You never know where Karski can find his fans. Tuszyn is a small town of a little over 7,000 inhabitants near Karski’s hometown of Łódź, Poland, where an enthusiastic teacher of English as a Second Language, Robert Kobylarczyk managed to thrill his sixth grade students at the Elementary School No. 1, with the Karski story. It all started when he decided to participate in the Erasmus+ project organized by Voyager Academy in Peterborough, England, and its leader Mrs. Blanka Glyde asked him to prepare a workshop about information fluency. The core of the project embraces prominent personalities and the values they represent.
“From that moment on, I knew Karski’s story will be an essential part of our project, as his mission was about information on which so much depends,” says Mr. Kobylarczyk. “As I heard from some teachers from the UK, there are more and more students of Polish heritage in their schools, I decided I want them to know we will visit them and bring them the values Karski represents. Jan Karski's story is timeless and universal as it shows how to behave when one is confronted with evil, so we are eager to share our knowledge about Karski to enrich the whole project from an ethical perspective. We want to make all students aware that the project will instill in them the values of leadership, courage and integrity, as exemplified by the life of Jan Karski.”
What better way to introduce the story of Jan Karski to young people than the graphic novel Karski’s Mission: To Stop the Holocaust? It was Mr. Kobylarczyk’s choice to include the book in the ESL curriculum; his students read the book in its English language version and then wrote their comments in English.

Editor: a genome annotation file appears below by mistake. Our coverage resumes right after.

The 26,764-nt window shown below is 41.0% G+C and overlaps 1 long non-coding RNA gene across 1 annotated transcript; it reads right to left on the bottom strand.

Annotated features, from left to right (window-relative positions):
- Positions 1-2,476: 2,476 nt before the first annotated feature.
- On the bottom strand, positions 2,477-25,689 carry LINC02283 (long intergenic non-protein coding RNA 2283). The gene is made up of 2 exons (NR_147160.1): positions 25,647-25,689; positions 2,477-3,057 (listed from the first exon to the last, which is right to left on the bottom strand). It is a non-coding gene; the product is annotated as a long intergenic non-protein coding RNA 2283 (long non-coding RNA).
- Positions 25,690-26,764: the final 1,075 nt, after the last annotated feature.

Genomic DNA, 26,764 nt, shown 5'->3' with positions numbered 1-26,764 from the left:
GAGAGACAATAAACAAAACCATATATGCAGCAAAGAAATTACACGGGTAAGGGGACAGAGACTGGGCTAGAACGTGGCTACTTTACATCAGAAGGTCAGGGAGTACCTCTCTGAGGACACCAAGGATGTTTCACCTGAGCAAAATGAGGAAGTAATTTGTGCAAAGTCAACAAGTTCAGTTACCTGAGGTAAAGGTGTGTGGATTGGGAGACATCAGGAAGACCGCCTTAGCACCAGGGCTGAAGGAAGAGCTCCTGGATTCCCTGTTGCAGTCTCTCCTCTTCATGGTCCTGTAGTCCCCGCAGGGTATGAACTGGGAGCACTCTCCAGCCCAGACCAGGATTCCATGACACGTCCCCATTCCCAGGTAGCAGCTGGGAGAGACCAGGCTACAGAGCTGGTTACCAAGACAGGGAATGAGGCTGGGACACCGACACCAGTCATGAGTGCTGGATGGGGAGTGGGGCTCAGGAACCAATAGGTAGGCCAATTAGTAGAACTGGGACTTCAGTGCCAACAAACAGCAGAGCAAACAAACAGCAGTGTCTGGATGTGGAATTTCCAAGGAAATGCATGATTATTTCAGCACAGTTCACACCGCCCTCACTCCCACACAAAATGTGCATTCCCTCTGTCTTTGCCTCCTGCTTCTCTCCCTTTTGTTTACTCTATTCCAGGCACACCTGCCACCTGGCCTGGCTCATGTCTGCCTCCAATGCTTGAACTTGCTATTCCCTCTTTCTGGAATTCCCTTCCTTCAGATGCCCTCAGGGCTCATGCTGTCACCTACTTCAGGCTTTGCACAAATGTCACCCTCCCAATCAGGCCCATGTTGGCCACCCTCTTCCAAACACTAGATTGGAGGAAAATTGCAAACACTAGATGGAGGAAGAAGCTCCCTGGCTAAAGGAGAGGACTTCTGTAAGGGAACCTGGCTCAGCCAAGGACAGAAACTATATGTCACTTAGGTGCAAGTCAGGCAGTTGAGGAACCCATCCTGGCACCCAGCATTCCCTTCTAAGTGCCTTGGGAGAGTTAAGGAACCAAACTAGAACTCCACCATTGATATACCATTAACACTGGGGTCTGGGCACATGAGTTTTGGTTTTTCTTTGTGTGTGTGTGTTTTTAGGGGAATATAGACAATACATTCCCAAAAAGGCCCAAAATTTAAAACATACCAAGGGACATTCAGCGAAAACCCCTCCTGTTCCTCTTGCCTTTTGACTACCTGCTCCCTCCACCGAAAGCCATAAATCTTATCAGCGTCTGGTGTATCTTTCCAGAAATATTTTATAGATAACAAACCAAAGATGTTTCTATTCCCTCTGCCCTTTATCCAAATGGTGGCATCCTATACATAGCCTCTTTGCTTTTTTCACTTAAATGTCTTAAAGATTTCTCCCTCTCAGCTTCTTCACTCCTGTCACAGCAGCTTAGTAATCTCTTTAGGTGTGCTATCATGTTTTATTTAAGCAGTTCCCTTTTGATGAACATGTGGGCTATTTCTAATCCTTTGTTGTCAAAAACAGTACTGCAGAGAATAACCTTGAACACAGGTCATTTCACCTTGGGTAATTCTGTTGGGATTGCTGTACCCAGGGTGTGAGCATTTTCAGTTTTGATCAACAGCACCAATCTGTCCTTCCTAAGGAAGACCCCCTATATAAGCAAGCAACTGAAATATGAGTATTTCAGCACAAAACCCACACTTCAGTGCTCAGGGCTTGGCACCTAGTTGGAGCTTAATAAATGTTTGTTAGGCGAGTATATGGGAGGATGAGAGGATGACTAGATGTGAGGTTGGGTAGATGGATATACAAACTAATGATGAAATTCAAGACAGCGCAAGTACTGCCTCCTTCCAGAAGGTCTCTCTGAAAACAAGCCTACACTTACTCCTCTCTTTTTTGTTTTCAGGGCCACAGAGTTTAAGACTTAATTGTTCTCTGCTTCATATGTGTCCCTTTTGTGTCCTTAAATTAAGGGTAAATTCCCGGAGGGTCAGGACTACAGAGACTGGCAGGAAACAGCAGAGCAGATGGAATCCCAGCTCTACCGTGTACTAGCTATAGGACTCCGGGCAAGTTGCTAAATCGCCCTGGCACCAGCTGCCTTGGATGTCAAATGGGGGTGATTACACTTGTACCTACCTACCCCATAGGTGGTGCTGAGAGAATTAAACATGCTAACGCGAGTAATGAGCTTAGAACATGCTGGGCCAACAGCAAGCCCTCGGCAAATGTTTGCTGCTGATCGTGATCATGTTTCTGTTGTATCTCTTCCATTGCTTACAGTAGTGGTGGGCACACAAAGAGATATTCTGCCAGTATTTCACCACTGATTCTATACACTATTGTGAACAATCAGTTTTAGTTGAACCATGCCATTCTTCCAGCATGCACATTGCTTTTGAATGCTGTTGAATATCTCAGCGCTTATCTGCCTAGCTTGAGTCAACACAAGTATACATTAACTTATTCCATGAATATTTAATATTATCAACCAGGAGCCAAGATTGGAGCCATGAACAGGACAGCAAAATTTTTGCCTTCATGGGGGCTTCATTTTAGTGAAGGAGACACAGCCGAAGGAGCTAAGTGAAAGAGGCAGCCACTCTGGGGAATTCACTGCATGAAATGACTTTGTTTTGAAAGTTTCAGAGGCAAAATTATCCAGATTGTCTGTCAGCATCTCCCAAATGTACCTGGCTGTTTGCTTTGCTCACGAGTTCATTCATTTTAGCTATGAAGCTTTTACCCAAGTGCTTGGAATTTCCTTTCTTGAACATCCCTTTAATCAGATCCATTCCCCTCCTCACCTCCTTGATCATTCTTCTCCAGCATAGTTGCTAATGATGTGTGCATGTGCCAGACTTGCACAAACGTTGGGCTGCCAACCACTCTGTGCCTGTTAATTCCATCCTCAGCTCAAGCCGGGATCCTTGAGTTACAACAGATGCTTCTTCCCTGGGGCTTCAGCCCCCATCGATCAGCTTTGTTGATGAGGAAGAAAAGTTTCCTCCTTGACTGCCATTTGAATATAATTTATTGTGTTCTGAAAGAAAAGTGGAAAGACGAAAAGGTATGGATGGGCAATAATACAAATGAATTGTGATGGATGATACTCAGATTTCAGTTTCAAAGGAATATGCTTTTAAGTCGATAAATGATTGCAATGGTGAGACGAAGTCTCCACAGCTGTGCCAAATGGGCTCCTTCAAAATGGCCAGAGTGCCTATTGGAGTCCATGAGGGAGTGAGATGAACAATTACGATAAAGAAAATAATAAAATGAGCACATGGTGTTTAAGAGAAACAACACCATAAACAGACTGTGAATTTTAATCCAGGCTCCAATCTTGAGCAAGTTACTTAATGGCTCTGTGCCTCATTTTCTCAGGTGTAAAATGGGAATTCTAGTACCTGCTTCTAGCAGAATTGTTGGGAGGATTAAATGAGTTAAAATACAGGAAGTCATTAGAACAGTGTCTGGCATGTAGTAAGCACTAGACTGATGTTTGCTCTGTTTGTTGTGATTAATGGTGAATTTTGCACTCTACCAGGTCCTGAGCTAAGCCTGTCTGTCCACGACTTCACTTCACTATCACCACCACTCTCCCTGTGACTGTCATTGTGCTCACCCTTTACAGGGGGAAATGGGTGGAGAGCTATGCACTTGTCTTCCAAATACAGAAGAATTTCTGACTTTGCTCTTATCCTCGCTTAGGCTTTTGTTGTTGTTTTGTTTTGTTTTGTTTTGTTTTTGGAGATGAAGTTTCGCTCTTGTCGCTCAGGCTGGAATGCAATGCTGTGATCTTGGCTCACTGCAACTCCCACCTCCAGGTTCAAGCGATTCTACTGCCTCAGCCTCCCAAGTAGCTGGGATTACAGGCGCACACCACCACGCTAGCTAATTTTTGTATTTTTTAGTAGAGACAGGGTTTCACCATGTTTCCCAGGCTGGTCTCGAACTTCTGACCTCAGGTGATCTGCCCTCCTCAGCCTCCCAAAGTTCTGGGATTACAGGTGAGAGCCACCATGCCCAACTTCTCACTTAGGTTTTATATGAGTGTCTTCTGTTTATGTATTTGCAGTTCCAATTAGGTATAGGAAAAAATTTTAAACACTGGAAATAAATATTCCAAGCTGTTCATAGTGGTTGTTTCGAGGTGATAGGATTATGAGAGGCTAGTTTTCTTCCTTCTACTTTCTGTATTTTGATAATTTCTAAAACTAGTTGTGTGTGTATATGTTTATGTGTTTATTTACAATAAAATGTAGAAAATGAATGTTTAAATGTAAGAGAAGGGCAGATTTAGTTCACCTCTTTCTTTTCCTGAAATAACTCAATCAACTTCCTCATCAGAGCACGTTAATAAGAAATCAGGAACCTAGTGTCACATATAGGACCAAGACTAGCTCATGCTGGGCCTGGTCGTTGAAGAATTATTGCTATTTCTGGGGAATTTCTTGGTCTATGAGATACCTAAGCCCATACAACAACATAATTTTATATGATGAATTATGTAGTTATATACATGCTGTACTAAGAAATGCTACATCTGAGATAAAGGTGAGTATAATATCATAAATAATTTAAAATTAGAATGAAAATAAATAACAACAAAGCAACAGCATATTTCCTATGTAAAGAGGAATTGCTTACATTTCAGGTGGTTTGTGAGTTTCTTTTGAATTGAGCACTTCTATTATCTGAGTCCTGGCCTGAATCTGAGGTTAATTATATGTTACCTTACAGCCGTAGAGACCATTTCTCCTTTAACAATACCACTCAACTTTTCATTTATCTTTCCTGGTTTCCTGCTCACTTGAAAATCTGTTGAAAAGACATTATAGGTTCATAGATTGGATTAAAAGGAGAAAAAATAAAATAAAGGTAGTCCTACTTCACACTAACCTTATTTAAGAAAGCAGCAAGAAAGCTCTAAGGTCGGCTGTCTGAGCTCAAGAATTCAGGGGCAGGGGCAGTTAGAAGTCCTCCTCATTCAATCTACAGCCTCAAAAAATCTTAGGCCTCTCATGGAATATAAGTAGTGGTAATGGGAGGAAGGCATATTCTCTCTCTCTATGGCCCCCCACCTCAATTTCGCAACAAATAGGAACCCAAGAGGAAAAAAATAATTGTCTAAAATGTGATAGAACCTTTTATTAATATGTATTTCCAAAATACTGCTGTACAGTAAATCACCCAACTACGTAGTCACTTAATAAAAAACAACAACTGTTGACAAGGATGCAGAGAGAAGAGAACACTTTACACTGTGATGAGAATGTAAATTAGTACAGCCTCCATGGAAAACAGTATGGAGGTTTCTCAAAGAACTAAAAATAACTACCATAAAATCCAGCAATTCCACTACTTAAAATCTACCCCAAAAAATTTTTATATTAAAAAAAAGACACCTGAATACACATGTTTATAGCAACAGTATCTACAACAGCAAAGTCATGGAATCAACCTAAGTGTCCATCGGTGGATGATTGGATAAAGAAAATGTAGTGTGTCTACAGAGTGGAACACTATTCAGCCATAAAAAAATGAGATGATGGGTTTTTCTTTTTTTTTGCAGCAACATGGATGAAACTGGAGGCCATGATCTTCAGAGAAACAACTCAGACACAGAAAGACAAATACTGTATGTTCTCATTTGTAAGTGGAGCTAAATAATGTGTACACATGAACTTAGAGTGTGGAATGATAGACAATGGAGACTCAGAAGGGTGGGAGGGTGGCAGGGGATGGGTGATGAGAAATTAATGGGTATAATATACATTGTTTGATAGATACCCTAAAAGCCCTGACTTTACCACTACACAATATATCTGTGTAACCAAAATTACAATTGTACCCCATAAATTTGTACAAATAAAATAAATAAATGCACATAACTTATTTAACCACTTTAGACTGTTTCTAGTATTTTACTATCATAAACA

“My students read the whole comic book in a complete silence and enveloped in a special atmosphere,” Mr. Kobylarczyk continued. “They seemed to be petrified by the whole lesson; they said it was the experience of their lifetime – unbelievable and unthinkable. They said they were unable to believe that it was all true and I immediately thought about Justice Frankfurter and his reaction. Some of them had tears in their eyes, some blushed with uncertainty what to say, while others had their foreheads covered with sweat. I know the students are sensitive and will be good citizens. ‘To serve others, to use our skills against intolerance, indifference and to show that goodness, modesty and tolerance will prevail and make us be successful,’ is the motto of my students.”
Mr. Kobylarczyk also managed to sell the idea to Ms. Erika Perez, the teacher at the La Hubara Elementary School in Fuerteventura, Canary Islands, Spain. Her students will be reading the graphic novel in English, too.
Click on the link to read the students’ insightful and heartfelt comments: tuszyn-students-review-karskis-mission-to-stop-the-holocaust.pdf
The books were donated by Fundacja Edukacyjna Jana Karskiego, the Jan Karski Educational Foundation’s sister organization in Warsaw, Poland.